On February 27, 2023, Newton was featured in the Cherry Hill Courier. In the article, written by Phaedra Trethan, Newton’s historical connection to Camden residents and relevancy is highlighted. Full article below:
Quakers are Quietly Adding to City Life
By Phaedra Trethan
Cherry Hill Courier-Post
USA TODAY NETWORK – NEW JERSEY
Newton Friends connecting with Camden residents for centuries
Polito Malave was outside the Newton Friends Meeting on an unseasonably warm February day, rak-ing compost and debris from one area of the green to another, talking to Cindi Kammer about how the trees would benefit from the natural fertilizer.
Malave isn’t a member of the meeting, but he’s at the Cooper Street site almost daily, walking over from his home at Northgate II. He’s one of the people who keeps a garden at the Newton Friends Meeting, which traces its roots in the Camden area to 1682.
Today, the two buildings on the site – one built for worship, the other as a schoolhouse – are easy to miss: Thousands of vehicles whiz by on Haddon Ave-nue or Cooper Street, headed toward the Admiral Wil-son Boulevard, I-676 or the Benjamin Franklin Bridge. It’s a quiet anachronism of the 17th, 18th and 19th cen-turies, moved decades ago to make way for a Haddon Avenue/7th Street expansion, progress literally pav-ing its way past.
So how can a small group of Quakers stay relevant in a city that’s looking more toward its future than its past?
How do Quakers stay relevant in South Jersey?
Quakers are most often associated with Philadel-phia, but the Christian sect also had a strong presence in Haddonfield, Moorestown and other South Jersey towns. The tenets of Quakerism include simplicity (hence the plain meetinghouse instead of an ornate church), peace (they’re famous as conscientious ob-jectors to war), integrity, community, equality (his-torically, they’ve fought for abolition and equal rights) and sustainability.
There are no formal leaders or cler-gy; decisions are made by consensus.
Kammer is the Newton Friends Meeting’s clerk. She explained that the Newton Friends Meeting-house, which dates to 1827 and is undergoing an ex-tensive renovation, is the oldest house of worship in the city still used for its original purpose. It’s on feder-al and state historic registers.
On a recent visit, studs shored up the structure, but Malave pointed out gaps between the roof and walls where squirrels were getting in.
“We have a preservation plan to restore the build-ing,” Kammer said. Stabilization is the top priority; a new roof will follow. So far, the project has cost$200,000; the whole project will probably cost at least twice that, paid for, Kammer said, with a combination of fundraising and matching historic preservation grants. After the structural work, they’ll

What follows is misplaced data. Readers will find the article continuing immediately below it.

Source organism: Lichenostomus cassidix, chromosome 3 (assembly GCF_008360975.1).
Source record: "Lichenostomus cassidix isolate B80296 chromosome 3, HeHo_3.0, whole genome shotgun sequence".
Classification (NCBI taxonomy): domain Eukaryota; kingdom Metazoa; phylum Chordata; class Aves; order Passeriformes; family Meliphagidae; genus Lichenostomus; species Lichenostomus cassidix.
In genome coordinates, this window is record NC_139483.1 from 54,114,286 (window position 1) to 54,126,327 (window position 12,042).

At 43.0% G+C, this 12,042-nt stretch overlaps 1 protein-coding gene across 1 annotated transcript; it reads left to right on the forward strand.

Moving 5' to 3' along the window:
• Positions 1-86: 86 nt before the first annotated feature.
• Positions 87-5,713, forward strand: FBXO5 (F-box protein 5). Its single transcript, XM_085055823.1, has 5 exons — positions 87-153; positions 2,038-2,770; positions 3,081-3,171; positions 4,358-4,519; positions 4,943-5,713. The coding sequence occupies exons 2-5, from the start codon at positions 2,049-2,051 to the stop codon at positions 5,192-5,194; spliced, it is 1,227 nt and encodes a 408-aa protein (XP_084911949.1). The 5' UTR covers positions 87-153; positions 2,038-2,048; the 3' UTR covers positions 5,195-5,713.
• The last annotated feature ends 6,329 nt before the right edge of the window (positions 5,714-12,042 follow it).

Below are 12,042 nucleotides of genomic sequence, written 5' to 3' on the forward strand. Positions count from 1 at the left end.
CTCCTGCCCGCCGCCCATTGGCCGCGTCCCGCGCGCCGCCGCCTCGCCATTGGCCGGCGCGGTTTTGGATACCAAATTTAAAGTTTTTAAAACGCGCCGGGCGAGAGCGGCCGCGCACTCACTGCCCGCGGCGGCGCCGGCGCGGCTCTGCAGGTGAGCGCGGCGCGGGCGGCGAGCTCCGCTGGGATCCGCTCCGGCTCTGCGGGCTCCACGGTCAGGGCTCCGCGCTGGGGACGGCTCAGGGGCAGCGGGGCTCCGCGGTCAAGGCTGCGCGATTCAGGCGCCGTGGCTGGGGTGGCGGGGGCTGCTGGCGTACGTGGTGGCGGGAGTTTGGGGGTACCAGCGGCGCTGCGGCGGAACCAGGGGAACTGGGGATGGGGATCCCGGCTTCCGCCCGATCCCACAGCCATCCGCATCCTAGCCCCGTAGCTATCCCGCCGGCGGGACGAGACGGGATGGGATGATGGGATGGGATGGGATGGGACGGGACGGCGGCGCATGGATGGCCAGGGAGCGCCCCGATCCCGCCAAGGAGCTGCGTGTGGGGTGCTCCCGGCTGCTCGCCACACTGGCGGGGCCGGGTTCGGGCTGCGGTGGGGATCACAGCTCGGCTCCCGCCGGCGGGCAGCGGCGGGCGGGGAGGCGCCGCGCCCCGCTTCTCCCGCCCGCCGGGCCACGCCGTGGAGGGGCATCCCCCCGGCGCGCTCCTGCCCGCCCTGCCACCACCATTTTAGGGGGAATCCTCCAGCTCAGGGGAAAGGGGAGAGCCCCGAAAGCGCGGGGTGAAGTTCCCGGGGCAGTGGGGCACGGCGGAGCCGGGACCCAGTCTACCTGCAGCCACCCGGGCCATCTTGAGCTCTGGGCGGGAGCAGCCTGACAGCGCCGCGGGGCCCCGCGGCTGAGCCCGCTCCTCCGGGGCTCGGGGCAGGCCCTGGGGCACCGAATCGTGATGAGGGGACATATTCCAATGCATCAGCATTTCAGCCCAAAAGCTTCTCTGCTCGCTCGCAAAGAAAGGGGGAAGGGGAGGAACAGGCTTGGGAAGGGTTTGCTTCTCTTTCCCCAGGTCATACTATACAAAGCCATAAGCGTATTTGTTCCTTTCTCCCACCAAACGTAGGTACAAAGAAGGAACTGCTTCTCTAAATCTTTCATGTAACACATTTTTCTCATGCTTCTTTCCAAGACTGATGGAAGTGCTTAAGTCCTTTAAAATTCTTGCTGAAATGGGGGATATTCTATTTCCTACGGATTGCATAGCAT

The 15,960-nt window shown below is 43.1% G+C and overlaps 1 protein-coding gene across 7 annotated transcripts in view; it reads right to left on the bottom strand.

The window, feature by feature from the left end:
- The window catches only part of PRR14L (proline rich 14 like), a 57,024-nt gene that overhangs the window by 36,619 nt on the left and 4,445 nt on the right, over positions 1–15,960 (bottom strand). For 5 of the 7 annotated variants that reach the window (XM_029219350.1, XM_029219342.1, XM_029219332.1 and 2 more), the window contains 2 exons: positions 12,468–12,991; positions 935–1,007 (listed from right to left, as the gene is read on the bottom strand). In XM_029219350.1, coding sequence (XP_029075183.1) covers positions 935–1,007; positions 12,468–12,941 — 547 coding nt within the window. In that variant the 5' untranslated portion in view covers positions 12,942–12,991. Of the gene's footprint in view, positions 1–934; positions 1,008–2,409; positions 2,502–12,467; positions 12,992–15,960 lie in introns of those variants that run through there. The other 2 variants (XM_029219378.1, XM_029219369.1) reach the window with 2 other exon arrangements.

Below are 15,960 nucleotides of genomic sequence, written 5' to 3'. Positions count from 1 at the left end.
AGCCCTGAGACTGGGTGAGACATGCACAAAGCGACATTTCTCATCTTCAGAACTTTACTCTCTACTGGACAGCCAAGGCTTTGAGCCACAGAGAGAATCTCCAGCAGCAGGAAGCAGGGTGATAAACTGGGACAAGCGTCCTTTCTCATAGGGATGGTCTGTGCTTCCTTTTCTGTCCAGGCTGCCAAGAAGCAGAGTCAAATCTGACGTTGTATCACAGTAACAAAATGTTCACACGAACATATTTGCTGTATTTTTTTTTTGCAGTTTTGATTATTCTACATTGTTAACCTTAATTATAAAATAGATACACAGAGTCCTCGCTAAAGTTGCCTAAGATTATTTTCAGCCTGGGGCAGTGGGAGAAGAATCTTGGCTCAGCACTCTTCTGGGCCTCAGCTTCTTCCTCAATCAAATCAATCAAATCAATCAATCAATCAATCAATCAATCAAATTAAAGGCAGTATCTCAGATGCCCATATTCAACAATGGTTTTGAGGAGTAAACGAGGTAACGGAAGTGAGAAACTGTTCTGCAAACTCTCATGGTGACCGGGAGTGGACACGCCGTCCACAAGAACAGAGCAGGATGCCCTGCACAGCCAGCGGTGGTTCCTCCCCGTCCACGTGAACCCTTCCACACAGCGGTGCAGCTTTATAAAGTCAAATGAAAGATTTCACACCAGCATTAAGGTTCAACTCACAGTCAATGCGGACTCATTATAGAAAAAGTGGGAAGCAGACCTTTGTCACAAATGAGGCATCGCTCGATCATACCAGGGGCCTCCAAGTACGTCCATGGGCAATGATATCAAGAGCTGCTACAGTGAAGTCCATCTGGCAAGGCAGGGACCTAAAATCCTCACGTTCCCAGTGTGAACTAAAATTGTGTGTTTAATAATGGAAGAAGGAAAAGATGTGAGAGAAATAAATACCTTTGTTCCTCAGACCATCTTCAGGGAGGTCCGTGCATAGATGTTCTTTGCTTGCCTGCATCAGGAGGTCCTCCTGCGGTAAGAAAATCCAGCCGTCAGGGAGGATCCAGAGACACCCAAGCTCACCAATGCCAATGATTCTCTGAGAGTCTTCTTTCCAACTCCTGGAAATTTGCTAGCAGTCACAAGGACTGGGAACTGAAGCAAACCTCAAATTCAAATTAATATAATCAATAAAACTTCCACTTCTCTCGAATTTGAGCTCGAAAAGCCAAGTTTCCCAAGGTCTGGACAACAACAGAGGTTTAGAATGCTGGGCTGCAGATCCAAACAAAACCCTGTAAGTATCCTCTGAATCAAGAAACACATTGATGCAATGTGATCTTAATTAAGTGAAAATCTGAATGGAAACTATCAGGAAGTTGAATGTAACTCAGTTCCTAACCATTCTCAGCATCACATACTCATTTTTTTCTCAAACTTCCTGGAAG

look to make improvements to heating, air conditioning and ventilation.
Gardeners like Malave donate their crops, mostly greens, vegetables and herbs, to community pantries and residents who may not have a car to drive to sub-urban supermarkets. They’ve started a seed library for aspiring gardeners as well. Newton Friends has worked with Cynthia Primas and the IDEA Center for the Arts, said Kammer, a 25-year member of the group, as well as with women at a local halfway house and have hosted social justice groups for decades.
Bringing in the books
Tom Martin isn’t a member of the Friends, either, though he’s attended the occasional meeting and found it to be enlightening and inspiring. Now his nonprofit, formerly the Camden County Pop Up Library, have a home at Newton Friends Meeting.
Now The Free Books Project, the former pop-up library was literally that: Martin and a team of volunteers would set up a table with free books at various locations around Camden to serve those in need: people experiencing poverty, homelessness, addiction or just a lack of access to bookstores and traditional libraries. They maintained Book Arks throughout Cam-den County as well, stocked with books for people of all ages to take (and leave) as they pleased.
The Free Books Project will open March 4 and each Saturday after that at the former schoolhouse (and current meetinghouse, as the old one undergoes renovations) from 9 a.m. to 2 p.m. Anyone can come and choose from the collection of books; donations and volunteers are also needed.
Martin, surveying the simple space with book-shelves, old photos and pews arranged in a square, mused about beanbag chairs and Read to a Dog pro-grams for kids. He’s hoping to host readings by local poets like Rocky Wilson (a frequent pop-up library volunteer) and other programs to draw people in.
“We’ll see what happens with this little experiment,” he said.
“I really hope this creates some good momentum for us,” Kammer replied.
“If you build it, maybe they will come,” added Mar-tin. “I think it’s a win-win for both of us.”
What to know
To learn more about Newton Friends Meeting, located at 808 Cooper Street in Camden, visit their website at https://newtonmeetingcamden.org/ or call 856-966-1376.
To learn more about The Free Books Project, or to donate or volunteer, visit
https://camdencountypopuplibrary.org/ or call 856-308 6992.
Phaedra Trethan has been a reporter and editor in South Jersey since 2007 and has covered Camden and surrounding areas since 2015, concentrating on issues relating to quality of life and social justice for the Courier-Post, Burlington County Times and The Daily Journal. She’s called South Jersey home since 1971. Contact her with feedback, news tips or questions at firstname.lastname@example.org, on Twitter @wordsby-Phaedra, or by phone at 856.486-2417.